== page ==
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Clark County mental health facility approved for Mount Vista neighborhood sparks safety concerns

By , Columbian staff writer
Published:
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A project site for a proposed behavioral health community at 16015 N.E. 50th Avenue is currently undeveloped.
A project site for a proposed behavioral health community at 16015 N.E. 50th Avenue is currently undeveloped. (Amanda Cowan/The Columbian) Photo Gallery

A planned behavioral health facility in Clark County’s Mount Vista neighborhood received a critical approval this month from a county hearing examiner.

Tyler Hemstreet, media relations manager for the state Department of Social and Health Services, said the examiner approved a conditional use permit for the facility on Aug. 10.

The DSHS facility would be built on 11.84 acres at 16015 N.E. 50th Ave. It will consist of three single-story buildings, each with 16 beds. It would house civil-commitment patients for 90 to 180 days, although commitments could be extended by the court.

The Department of Social and Health Services would run one facility and the Washington State Health Care Authority would contract teams to run the other two. All three would provide initial intake and evaluation, medical screening, psychiatric screening, risk screening, psychological/biological/social evaluation, treatment and peer support to 48 patients.

The approval will come as unwelcome news to residents opposed to the project. During a two-part public hearing held May 26 and June 16, nearly a dozen residents testified against the project, citing concerns about traffic, nearby wetlands, its proximity to schools, stormwater runoff and how the site was chosen.

Among those testifying was Clark County-based Attorney Steve Morasch. Morasch came to the hearing to represent several of the residents including some who helped found the No Mental Facility group. Safety was one the biggest concerns for residents, he said.

“You could have a situation where it may not be a lockdown facility … but they may house some individuals, maybe in one wing or some rooms, that may need to be subject to partial or full confinement,” which would impose the 300-foot setback from schools set by land-use code, Morasch said at the hearing.

The attorney argued that the planned facility is essentially a diversional facility for criminals with mental health issues. Clark County Council District 5 candidate Don Benton took it a step further. During a June interview, Benton called the facility a “jail for the criminally insane” and said it needed to be turned down.

Hemstreet said Benton’s description is not correct. He said Clark County code for residential care facilities, including the DSHS proposed facility, excludes prisons or conventional correctional institutions involving 24-hour locked incarceration with little or no freedom of movement.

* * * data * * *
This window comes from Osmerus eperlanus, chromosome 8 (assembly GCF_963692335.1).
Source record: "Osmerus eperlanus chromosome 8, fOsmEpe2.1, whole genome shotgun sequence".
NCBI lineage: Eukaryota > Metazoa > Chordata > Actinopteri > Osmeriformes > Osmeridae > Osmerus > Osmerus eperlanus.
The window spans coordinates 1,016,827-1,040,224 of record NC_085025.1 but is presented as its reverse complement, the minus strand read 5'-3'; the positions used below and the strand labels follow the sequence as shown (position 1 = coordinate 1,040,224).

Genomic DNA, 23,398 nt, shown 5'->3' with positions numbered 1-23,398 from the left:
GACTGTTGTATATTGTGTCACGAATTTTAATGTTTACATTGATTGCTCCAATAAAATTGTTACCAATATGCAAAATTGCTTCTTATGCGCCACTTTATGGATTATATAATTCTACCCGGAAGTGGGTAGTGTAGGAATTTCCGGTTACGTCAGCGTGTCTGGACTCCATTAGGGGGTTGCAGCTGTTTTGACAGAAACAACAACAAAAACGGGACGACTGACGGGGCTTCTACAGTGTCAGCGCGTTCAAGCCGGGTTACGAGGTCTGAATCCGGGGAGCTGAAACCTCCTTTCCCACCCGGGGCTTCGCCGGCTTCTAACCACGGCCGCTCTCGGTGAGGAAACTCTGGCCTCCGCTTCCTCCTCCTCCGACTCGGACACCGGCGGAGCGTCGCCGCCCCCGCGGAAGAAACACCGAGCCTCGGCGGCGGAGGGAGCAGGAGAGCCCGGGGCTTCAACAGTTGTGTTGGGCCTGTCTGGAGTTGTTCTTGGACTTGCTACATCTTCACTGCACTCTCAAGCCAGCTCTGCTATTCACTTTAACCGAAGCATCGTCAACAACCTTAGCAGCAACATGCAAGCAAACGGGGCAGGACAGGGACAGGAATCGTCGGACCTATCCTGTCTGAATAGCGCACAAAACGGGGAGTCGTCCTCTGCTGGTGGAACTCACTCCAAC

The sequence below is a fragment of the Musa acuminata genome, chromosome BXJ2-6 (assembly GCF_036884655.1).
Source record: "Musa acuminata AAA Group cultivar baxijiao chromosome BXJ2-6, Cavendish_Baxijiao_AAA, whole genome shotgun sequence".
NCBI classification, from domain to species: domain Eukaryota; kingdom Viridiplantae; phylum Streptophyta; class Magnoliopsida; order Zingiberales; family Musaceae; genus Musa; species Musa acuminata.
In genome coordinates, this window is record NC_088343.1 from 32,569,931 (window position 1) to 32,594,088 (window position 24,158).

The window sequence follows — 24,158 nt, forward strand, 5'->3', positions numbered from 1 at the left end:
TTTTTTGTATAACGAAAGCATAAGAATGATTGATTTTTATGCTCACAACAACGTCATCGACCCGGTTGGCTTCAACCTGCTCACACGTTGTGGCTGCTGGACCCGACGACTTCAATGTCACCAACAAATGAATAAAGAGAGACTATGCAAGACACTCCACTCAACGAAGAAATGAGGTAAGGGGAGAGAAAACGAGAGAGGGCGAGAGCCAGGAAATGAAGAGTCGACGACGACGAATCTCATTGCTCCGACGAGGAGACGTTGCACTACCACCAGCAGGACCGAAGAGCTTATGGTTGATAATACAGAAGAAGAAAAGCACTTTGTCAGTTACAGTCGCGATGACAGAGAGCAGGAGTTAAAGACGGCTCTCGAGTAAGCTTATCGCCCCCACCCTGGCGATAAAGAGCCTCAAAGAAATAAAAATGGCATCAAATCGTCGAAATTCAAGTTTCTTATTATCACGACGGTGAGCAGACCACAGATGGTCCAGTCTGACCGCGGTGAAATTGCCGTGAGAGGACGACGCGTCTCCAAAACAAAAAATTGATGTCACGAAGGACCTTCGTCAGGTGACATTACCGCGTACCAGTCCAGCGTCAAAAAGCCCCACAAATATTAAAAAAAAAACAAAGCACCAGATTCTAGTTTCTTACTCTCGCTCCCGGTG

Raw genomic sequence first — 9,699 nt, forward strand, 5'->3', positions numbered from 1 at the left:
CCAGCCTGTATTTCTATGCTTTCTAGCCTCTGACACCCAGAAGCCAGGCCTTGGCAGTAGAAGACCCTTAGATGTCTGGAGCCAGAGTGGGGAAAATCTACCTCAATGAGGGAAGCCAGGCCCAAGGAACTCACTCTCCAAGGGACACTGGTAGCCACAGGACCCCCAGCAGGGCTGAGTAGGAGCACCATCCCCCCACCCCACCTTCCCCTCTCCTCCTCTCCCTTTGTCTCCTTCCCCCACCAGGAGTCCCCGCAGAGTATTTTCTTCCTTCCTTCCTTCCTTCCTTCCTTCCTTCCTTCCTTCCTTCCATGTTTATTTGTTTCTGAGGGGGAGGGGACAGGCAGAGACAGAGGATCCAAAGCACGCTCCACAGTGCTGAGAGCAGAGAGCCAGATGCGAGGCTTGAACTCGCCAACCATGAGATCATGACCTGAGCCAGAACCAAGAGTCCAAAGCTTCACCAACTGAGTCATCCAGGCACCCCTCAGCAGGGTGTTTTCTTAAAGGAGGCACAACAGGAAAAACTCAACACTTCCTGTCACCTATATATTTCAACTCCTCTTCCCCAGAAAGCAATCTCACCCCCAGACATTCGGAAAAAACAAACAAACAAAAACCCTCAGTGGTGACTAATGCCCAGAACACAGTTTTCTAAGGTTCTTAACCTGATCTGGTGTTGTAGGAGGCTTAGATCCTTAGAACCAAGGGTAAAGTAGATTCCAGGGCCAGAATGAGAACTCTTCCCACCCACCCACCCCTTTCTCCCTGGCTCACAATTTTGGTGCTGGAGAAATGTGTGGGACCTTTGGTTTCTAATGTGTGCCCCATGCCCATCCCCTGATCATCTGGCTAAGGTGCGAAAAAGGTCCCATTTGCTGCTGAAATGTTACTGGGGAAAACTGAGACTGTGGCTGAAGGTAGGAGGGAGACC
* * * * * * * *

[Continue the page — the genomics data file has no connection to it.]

“The proposed Clark County residential treatment facilities are considered evaluation and treatment facilities which offer inpatient care to persons suffering from a mental disorder,” Hemstreet said.

The hearing examiner’s ruling comes with conditions for landscaping, wetlands mitigation, transportation, a Department of Ecology permit for stormwater and security, among others. The full ruling can be found at https://bit.ly/3pAdIMe.

Now that the conditional use permit has been approved, Hemstreet said the next steps would be to request a building permit, get an updated cost estimate from the general contractor/construction manager, fine tune project cost estimates and update the construction schedule with the design team to create an accurate timeline. Construction was expected to begin later this year, with the first building open to patients by fall or winter of 2023, but that may change.

Hemstreet said there are no additional public meetings planned.

“At this point, I don’t anticipate any. We will probably be sending out an update to our contact list of folks who are interested in the project and what is going on,” he said.

Hemstreet said some of the individuals on the contact list were strongly opposed to the project, even filing State Environmental Policy Act appeals (which were denied by the hearing examiner) so he expects to get some push-back.

“We are also in the midst of building the framework for some kind of board made up of community members interested in the facility and how we treat those with mental health issues. It can also serve as a venue for us to invite stakeholders to the facility for tours and to possibly host conversations with DSHS leadership. We will be working on that while construction is taking place so it will be ready to go when the buildings are finished,” Hemstreet said.

For more information on the facility and project updates, go to https://bit.ly/3PN6Cyt.

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